Netanyahu’s unreserved slamming of the deal put Herzog on the spot. In order to appear as tough, or as he put it, “tougher than Netanyahu on security,” he too panned the deal and even offered to fly to America to explain the government’s position. But rather than strengthening his credentials as a potential national protector, this exacerbated perceptions of Herzog as a weak opposition leader and fueled talk of the need for a more assertive center left candidate.
Ron Huldai, the front-runner in a race that has yet to begin, has been sounding out people from across the center left political spectrum about a possible leadership bid.
His security credentials are impressive. Born on Kibbutz Hulda in 1944, he was a fighter-bomber pilot over Egypt and Syria in the 1967 Six Day War; shot down three enemy planes in the 1973 Yom Kippur War, going back into action after making a forced landing on the Israeli side of the lines when his plane was hit by an Egyptian missile; completed 26 years of army service in 1989 as commander of pilot training with the rank of brigadier general.
From 1993-1998, he was principal of the prestigious Herzliya high school, and from 1998 to the present he has been, after Shlomo Lahat, Tel Aviv’s second longest serving mayor. Under Huldai, Tel Aviv has become the country’s most trendy city and enhanced its status as the symbol of liberal secular Israel.
Crucially, powerful former Labor boss Shelly Yacimovich, 55, is one of the people who have been meeting with Huldai and she has hinted that she will support him in a bid for party leader, if she doesn’t run herself. The feeling in Labor is that Huldai will run, if Yacimovich and other top party people roll out the red carpet, making his election as leader virtually a done deal. It is not clear whether he will have the stomach to compete in a race he could lose.
There are other potential, if less likely, contenders. At one stage Gabi Ashkenazi, 61, seemed certain to be Labor’s next big thing. A former chief of staff with a direct down-to-earth style, he could have made an ideal trusted father figure candidate. That is until he was implicated in untoward machinations designed to influence who his successor would be. In August 2013, the Attorney General launched a criminal investigation. A decision on whether or not to prosecute is imminent. If Ashkenazi is indicted, any political aspirations will be over; if the case is closed, he could be a player.
Ashkenazi is being assiduously courted by Yesh Atid leader Yair Lapid. Lapid, 51, wants him as his No. 2 and candidate for defense minister – precisely to strengthen Yesh Atid’s credentials as a possible party of power. In Labor, however, Ashkenazi, if cleared, could go for the top spot.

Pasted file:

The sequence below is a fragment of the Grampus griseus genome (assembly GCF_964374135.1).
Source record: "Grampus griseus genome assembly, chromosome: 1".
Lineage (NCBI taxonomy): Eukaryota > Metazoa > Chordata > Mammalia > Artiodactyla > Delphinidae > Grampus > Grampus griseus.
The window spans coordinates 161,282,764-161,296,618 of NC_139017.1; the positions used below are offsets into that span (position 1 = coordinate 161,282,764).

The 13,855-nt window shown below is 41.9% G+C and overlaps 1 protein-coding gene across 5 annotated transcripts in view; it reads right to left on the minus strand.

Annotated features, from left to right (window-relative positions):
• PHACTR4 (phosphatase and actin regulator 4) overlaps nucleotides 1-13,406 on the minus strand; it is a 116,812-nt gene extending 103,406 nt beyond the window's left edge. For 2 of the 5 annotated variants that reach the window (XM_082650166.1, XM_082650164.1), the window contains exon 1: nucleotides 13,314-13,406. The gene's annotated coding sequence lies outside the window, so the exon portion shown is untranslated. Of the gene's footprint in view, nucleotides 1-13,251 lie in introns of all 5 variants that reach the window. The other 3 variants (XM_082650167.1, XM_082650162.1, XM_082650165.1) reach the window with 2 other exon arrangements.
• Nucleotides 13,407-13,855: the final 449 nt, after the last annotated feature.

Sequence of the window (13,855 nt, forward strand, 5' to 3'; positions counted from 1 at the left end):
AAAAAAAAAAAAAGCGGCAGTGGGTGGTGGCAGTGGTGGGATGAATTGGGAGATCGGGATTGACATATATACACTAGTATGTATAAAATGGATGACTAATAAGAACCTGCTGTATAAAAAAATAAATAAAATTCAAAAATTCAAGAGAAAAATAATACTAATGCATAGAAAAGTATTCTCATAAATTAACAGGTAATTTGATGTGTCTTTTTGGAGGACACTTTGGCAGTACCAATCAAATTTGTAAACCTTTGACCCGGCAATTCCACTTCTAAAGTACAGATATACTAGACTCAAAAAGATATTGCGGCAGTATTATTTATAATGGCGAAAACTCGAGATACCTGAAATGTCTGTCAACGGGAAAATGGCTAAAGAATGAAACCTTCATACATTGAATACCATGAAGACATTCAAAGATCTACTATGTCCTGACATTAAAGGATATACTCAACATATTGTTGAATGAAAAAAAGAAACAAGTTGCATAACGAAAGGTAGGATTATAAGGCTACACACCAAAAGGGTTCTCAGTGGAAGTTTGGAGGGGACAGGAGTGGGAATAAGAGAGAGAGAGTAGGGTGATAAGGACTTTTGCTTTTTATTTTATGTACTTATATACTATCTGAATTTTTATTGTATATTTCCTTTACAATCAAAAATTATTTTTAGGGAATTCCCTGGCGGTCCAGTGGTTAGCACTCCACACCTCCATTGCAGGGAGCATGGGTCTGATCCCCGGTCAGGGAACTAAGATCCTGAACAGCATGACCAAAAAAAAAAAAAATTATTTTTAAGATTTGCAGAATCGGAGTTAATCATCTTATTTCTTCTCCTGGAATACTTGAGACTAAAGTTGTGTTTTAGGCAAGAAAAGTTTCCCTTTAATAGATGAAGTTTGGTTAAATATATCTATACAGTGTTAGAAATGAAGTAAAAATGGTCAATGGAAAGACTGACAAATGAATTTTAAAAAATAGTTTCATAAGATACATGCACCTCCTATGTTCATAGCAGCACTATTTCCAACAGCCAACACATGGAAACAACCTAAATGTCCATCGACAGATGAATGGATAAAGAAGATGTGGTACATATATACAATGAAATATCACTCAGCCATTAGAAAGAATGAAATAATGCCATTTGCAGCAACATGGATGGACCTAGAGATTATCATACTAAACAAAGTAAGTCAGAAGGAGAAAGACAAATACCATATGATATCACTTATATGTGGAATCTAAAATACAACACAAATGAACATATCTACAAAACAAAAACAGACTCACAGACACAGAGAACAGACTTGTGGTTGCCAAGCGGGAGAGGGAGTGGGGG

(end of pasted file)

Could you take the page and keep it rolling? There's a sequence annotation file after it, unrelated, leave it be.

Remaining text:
Another former chief of staff waiting in the wings is Ehud Barak. Barak, 73, however, does not pose a direct threat to Herzog, 54, who once served as his closest aide. He is persona non grata in Labor after splitting the party in January 2011 and widely reviled in the country after a calamitous term (1999-2001) as prime minister. Nevertheless, Barak, recognized as one of the finest analytical minds in Israeli politics, is seeking an avenue for a second political comeback. How this might impact on Herzog’s position remains to be seen.
Indeed, the most immediate threat to Herzog on the center left comes from outside Labor. Recognizing Herzog’s weakness, Yesh Atid’s Lapid has been making high-profile overseas trips, giving frequent media interviews, generally talking tough and attacking Netanyahu far more vehemently than Herzog does – denouncing the prime minister’s failure to prevent the Iran deal as the “greatest foreign policy failure in Israeli history” and calling for a state commission of enquiry. All this is calculated to encroach on Herzog’s space as opposition leader and embed Lapid in the public mind as the main alternative candidate for prime minister.
To cope with the mounting pressure, Herzog ostensibly has a number of options. Theoretically he could move to join Netanyahu’s coalition and beef up his national leadership credentials as foreign minister, making a mark on the international stage. After his offer to assist Netanyahu on Iran, rumors to this effect abounded. But at a Labor Party convention in mid-July, Herzog strongly denied any such intention. Netanyahu’s narrow right-wing government, he declared, should be replaced, not thrown a lifeline.
The truth is even if Herzog wanted to join Netanyahu’s coalition, fierce opposition in Labor and the Zionist Union as a whole (which includes Livni’s Hatnua) would not allow it. Inter alia, Livni has a veto which she would not hesitate to use.
Another avenue theoretically open to Herzog would be to try to persuade Lapid to defer to his leadership, on the grounds that only united around a single leader will the center left be able to defeat Netanyahu. That didn’t happen in the run-up to the last election and is even less likely now. Lapid, who genuinely believes he has a good chance of becoming prime minister, is unlikely to step aside.
This leaves Herzog with just one reallistic option – establish himself as a national leader or be replaced. This means imposing himself as a strong leader of the opposition, standing up to Netanyahu and offering Israelis very different solutions to their complex security and socioeconomic problems. In other words, Herzog needs to find an authentic oppositional voice and not get sucked into Netanyahu’s trap of taking hawkish positions to avoid being labeled unpatriotic and, in so doing, ostensibly endorsing the right-wing narrative.
On the technical level Herzog can control the timing of party leadership primaries. They are due to be held with - in 14 months of Labor’s election defeat in March; he could bring up the date to catch his would-be rivals unprepared, or defer it to gain more time to establish himself as a bona fide national leader.
Whatever he does, his rivals are already breathing down his neck. And Netanyahu will find new threats to frighten people into rallying round him. Herzog needs to keep his nerve and convince the country that he can be trusted to protect it